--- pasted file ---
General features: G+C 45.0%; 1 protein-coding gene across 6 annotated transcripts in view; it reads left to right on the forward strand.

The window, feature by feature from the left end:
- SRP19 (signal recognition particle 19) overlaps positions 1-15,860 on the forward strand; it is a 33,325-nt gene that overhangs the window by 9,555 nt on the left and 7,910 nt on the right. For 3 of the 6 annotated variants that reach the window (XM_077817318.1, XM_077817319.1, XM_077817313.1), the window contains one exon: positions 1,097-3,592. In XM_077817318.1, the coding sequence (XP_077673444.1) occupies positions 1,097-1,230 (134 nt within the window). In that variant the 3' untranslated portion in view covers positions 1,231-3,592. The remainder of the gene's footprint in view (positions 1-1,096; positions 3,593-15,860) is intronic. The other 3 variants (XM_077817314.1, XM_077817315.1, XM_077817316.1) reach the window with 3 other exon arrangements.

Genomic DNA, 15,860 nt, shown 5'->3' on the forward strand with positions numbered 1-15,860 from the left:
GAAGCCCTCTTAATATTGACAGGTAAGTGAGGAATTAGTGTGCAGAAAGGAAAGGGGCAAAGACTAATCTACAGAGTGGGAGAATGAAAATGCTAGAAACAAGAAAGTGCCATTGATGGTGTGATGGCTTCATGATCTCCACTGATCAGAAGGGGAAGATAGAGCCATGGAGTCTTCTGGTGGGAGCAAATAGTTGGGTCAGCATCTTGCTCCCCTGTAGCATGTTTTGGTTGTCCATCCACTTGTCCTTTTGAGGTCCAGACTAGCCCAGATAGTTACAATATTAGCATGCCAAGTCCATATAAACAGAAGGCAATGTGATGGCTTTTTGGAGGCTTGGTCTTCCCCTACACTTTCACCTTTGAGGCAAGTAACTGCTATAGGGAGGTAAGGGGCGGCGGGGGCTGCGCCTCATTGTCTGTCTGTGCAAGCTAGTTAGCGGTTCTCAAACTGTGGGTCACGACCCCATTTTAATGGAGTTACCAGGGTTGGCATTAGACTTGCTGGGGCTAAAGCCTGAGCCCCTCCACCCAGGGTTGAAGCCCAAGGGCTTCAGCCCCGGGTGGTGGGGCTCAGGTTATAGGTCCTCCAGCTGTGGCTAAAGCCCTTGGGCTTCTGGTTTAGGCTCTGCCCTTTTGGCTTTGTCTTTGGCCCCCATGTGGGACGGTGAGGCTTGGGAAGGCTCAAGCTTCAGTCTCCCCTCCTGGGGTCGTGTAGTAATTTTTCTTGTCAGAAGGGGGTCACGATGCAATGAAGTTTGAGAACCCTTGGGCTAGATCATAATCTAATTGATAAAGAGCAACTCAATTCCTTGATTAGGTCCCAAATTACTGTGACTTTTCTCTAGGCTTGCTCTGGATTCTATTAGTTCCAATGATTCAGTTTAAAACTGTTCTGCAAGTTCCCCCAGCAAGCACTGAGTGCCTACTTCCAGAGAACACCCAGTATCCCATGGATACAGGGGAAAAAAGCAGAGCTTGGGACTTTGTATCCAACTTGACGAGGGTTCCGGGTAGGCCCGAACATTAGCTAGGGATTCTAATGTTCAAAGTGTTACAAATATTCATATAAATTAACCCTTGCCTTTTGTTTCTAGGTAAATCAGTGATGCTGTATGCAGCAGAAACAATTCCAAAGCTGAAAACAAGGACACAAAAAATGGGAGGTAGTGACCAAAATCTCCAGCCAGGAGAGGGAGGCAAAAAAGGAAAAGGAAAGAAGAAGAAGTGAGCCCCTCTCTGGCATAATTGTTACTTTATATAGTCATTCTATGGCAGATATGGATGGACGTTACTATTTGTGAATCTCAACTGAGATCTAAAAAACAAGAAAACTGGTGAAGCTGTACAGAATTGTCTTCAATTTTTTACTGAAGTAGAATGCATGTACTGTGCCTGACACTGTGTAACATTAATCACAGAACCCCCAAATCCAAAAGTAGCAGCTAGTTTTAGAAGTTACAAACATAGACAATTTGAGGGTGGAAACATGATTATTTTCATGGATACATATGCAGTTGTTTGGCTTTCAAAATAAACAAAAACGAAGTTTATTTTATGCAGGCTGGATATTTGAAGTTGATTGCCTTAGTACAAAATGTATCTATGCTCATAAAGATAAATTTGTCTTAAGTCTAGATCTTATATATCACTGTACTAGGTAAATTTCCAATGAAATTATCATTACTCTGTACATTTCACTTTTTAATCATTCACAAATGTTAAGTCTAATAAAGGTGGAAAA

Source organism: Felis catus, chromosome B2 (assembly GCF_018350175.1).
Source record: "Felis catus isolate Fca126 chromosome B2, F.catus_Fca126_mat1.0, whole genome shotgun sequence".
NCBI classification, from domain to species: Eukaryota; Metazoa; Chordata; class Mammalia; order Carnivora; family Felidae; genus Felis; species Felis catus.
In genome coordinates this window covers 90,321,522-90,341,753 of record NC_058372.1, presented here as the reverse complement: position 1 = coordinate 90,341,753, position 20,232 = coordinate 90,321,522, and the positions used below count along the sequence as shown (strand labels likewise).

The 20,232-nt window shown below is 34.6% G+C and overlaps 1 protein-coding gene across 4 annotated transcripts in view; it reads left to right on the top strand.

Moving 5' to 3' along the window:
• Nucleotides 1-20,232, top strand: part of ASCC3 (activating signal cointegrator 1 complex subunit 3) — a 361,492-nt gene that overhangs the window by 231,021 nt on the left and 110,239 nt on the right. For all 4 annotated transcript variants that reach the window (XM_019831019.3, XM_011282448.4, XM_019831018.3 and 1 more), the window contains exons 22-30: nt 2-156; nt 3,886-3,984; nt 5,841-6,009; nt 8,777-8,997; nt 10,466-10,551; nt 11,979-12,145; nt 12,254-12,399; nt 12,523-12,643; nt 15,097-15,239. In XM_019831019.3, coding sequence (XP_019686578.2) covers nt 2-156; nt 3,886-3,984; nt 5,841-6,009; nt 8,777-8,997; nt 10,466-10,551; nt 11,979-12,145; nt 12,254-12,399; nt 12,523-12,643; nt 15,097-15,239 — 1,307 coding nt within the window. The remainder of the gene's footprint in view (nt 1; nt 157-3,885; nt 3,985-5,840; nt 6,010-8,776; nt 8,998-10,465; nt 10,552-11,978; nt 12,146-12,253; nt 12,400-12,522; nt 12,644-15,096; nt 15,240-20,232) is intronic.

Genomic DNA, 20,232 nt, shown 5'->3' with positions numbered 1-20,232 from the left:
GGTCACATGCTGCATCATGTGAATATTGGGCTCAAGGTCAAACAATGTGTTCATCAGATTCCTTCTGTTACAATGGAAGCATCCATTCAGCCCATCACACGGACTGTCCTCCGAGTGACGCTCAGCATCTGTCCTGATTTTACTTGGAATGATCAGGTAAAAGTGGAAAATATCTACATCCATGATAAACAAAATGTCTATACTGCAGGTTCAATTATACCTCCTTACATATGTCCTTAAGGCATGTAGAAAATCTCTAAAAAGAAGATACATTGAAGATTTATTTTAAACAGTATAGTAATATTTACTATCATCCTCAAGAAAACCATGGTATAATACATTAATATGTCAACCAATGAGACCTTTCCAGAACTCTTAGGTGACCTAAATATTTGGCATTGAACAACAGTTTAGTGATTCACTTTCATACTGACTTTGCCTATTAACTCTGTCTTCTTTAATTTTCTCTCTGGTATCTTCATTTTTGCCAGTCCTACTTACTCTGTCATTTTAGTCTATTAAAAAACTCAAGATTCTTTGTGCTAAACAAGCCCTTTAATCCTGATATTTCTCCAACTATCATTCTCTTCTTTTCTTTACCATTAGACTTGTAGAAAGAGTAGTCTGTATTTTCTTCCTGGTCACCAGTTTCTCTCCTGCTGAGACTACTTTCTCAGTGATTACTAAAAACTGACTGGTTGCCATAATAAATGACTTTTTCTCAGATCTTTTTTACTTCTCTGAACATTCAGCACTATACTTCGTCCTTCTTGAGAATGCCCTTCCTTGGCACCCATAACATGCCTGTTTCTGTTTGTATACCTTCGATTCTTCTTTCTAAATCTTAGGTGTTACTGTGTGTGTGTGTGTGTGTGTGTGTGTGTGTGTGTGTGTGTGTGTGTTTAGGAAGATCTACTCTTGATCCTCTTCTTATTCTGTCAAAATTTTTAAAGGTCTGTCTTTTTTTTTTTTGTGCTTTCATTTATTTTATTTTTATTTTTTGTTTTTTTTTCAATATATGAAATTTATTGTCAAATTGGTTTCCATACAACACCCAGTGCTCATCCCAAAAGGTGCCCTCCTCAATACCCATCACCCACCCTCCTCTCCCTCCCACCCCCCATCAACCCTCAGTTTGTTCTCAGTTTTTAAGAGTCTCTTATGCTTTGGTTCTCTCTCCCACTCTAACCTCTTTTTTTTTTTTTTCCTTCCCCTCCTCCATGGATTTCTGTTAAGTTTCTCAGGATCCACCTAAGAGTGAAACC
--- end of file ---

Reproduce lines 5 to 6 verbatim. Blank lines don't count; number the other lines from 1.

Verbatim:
GAAGCCCTCTTAATATTGACAGGTAAGTGAGGAATTAGTGTGCAGAAAGGAAAGGGGCAAAGACTAATCTACAGAGTGGGAGAATGAAAATGCTAGAAACAAGAAAGTGCCATTGATGGTGTGATGGCTTCATGATCTCCACTGATCAGAAGGGGAAGATAGAGCCATGGAGTCTTCTGGTGGGAGCAAATAGTTGGGTCAGCATCTTGCTCCCCTGTAGCATGTTTTGGTTGTCCATCCACTTGTCCTTTTGAGGTCCAGACTAGCCCAGATAGTTACAATATTAGCATGCCAAGTCCATATAAACAGAAGGCAATGTGATGGCTTTTTGGAGGCTTGGTCTTCCCCTACACTTTCACCTTTGAGGCAAGTAACTGCTATAGGGAGGTAAGGGGCGGCGGGGGCTGCGCCTCATTGTCTGTCTGTGCAAGCTAGTTAGCGGTTCTCAAACTGTGGGTCACGACCCCATTTTAATGGAGTTACCAGGGTTGGCATTAGACTTGCTGGGGCTAAAGCCTGAGCCCCTCCACCCAGGGTTGAAGCCCAAGGGCTTCAGCCCCGGGTGGTGGGGCTCAGGTTATAGGTCCTCCAGCTGTGGCTAAAGCCCTTGGGCTTCTGGTTTAGGCTCTGCCCTTTTGGCTTTGTCTTTGGCCCCCATGTGGGACGGTGAGGCTTGGGAAGGCTCAAGCTTCAGTCTCCCCTCCTGGGGTCGTGTAGTAATTTTTCTTGTCAGAAGGGGGTCACGATGCAATGAAGTTTGAGAACCCTTGGGCTAGATCATAATCTAATTGATAAAGAGCAACTCAATTCCTTGATTAGGTCCCAAATTACTGTGACTTTTCTCTAGGCTTGCTCTGGATTCTATTAGTTCCAATGATTCAGTTTAAAACTGTTCTGCAAGTTCCCCCAGCAAGCACTGAGTGCCTACTTCCAGAGAACACCCAGTATCCCATGGATACAGGGGAAAAAAGCAGAGCTTGGGACTTTGTATCCAACTTGACGAGGGTTCCGGGTAGGCCCGAACATTAGCTAGGGATTCTAATGTTCAAAGTGTTACAAATATTCATATAAATTAACCCTTGCCTTTTGTTTCTAGGTAAATCAGTGATGCTGTATGCAGCAGAAACAATTCCAAAGCTGAAAACAAGGACACAAAAAATGGGAGGTAGTGACCAAAATCTCCAGCCAGGAGAGGGAGGCAAAAAAGGAAAAGGAAAGAAGAAGAAGTGAGCCCCTCTCTGGCATAATTGTTACTTTATATAGTCATTCTATGGCAGATATGGATGGACGTTACTATTTGTGAATCTCAACTGAGATCTAAAAAACAAGAAAACTGGTGAAGCTGTACAGAATTGTCTTCAATTTTTTACTGAAGTAGAATGCATGTACTGTGCCTGACACTGTGTAACATTAATCACAGAACCCCCAAATCCAAAAGTAGCAGCTAGTTTTAGAAGTTACAAACATAGACAATTTGAGGGTGGAAACATGATTATTTTCATGGATACATATGCAGTTGTTTGGCTTTCAAAATAAACAAAAACGAAGTTTATTTTATGCAGGCTGGATATTTGAAGTTGATTGCCTTAGTACAAAATGTATCTATGCTCATAAAGATAAATTTGTCTTAAGTCTAGATCTTATATATCACTGTACTAGGTAAATTTCCAATGAAATTATCATTACTCTGTACATTTCACTTTTTAATCATTCACAAATGTTAAGTCTAATAAAGGTGGAAAA

Source organism: Felis catus, chromosome B2 (assembly GCF_018350175.1).